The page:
Biosimilars are primarily as safe as their originators, based on data from a review of current European regulatory documents. The findings were published online in the British Journal of Clinical Pharmacology.

“Biosimilars are officially approved as similar products to a biopharmaceutical originator, which often share the same International Nonproprietary Name,” wrote L.R.A. Lepelaars, MD, of Utrecht University, the Netherlands, and colleagues. However, many clinicians remain cautious about using biosimilars, particularly those in the United States, they noted. The European Medicines Agency (EMA) has filed safety data on biosimilars, but comparative effectiveness studies often are lacking, they wrote.

In this study, the researchers compared data on 25 biologic medicinal products (19 biosimilars and 6 originators). The biosimilars were authorized by the EMA between Jan. 1, 2005 and Oct. 30, 2015 (Br. J. Clin. Pharmacol. 2017 Nov 22; doi: 10.1111/bcp.13454 ).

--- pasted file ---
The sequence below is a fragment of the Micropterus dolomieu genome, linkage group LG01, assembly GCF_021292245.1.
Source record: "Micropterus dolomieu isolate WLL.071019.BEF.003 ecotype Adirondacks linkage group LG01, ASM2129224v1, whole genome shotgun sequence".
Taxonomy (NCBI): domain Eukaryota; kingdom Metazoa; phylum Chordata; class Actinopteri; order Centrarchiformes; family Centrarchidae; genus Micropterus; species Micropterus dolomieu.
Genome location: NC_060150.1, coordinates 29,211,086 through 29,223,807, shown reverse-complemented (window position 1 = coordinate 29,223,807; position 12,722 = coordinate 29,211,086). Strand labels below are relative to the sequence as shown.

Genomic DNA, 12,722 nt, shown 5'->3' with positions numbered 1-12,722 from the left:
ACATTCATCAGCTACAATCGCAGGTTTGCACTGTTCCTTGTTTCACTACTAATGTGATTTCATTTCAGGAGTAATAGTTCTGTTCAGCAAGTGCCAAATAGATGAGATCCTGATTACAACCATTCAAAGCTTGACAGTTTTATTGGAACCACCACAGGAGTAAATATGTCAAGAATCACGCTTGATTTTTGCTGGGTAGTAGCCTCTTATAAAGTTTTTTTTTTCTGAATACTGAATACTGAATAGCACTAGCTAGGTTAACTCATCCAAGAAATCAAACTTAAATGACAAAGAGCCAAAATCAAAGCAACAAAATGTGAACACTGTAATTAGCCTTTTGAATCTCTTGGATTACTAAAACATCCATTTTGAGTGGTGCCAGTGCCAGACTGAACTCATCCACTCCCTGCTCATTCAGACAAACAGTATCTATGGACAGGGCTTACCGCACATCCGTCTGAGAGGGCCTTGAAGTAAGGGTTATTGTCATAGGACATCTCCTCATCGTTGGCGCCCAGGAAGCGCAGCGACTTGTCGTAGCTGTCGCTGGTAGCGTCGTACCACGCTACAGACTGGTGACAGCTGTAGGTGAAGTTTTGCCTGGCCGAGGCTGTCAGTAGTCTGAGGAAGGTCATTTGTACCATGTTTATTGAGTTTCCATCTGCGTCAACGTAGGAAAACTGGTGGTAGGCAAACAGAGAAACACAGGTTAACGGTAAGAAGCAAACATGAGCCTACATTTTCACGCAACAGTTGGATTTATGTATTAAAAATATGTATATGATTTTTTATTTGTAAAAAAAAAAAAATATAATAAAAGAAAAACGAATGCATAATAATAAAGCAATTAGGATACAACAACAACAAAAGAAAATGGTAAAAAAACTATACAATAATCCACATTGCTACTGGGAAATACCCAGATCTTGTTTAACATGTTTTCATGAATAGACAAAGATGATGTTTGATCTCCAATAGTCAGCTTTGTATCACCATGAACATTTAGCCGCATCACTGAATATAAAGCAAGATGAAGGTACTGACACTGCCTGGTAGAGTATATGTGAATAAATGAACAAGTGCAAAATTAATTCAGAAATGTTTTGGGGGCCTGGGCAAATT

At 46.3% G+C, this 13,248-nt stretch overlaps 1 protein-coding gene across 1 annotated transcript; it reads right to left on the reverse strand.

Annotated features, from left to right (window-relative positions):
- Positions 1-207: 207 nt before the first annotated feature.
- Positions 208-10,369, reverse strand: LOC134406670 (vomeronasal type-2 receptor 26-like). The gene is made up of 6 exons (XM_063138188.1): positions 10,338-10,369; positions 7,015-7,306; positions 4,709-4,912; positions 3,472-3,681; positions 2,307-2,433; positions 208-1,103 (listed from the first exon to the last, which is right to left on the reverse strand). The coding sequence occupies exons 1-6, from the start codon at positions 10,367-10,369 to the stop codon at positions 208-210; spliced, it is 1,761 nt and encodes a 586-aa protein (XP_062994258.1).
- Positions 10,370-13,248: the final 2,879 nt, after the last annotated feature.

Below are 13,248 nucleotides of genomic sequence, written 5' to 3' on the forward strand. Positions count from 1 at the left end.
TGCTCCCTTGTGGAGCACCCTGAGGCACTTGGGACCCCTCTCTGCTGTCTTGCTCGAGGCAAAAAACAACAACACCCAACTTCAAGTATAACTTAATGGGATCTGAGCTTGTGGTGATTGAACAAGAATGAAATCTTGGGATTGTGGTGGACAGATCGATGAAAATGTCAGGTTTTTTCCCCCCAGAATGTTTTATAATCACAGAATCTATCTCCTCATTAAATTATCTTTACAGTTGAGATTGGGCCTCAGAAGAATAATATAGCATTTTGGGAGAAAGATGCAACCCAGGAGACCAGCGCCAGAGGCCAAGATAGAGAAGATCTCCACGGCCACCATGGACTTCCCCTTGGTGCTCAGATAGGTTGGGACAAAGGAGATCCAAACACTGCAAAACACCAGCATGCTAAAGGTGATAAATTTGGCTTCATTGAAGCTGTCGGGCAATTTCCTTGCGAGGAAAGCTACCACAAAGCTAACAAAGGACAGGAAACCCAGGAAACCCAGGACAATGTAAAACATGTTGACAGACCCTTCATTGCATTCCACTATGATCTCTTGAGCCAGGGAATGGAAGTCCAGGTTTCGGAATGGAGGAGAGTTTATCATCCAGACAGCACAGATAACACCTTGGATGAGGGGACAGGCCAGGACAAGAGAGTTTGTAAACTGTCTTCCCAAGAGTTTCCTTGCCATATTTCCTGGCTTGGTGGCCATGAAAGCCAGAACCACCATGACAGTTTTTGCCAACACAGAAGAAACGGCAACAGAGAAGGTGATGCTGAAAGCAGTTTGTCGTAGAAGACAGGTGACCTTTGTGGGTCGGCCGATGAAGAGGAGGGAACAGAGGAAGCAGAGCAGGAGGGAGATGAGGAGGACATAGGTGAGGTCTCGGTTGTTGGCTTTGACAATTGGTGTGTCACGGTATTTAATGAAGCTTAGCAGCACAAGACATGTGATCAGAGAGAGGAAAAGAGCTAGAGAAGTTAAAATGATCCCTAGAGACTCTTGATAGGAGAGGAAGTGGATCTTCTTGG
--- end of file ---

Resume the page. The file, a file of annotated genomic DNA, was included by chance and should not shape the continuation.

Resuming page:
Overall, the researchers found 55 general safety concerns, including 22 that were deemed highly clinically relevant. Another 21 were defined as medium, while 12 had low levels of clinical relevance.

Infliximab was the only active substance with more than one difference in safety concerns between the biosimilar and originator; three more general safety concerns (all of medium clinical relevance) were noted for infliximab biosimilars compared with the originator (bowel obstruction, hematologic reactions, and lack of efficacy).

For all other active substances included in the study, one difference or no difference was found in the general safety concerns between the biosimilars and originators, and none of the differences was related to immunogenicity

The researchers assessed the safety of biosimilars by comparing them with European Risk Management Plan or Summary of Product Characteristics.

The findings support the value of biosimilars based on comparable safety profiles, the researchers noted. However, “a direct comparison between biosimilars and related originators through formal postmarketing studies (observational or clinical trials) is mandatory for specific safety and effectiveness issues emerging during the products’ life cycle,” they said.

The researchers had no financial conflicts to disclose.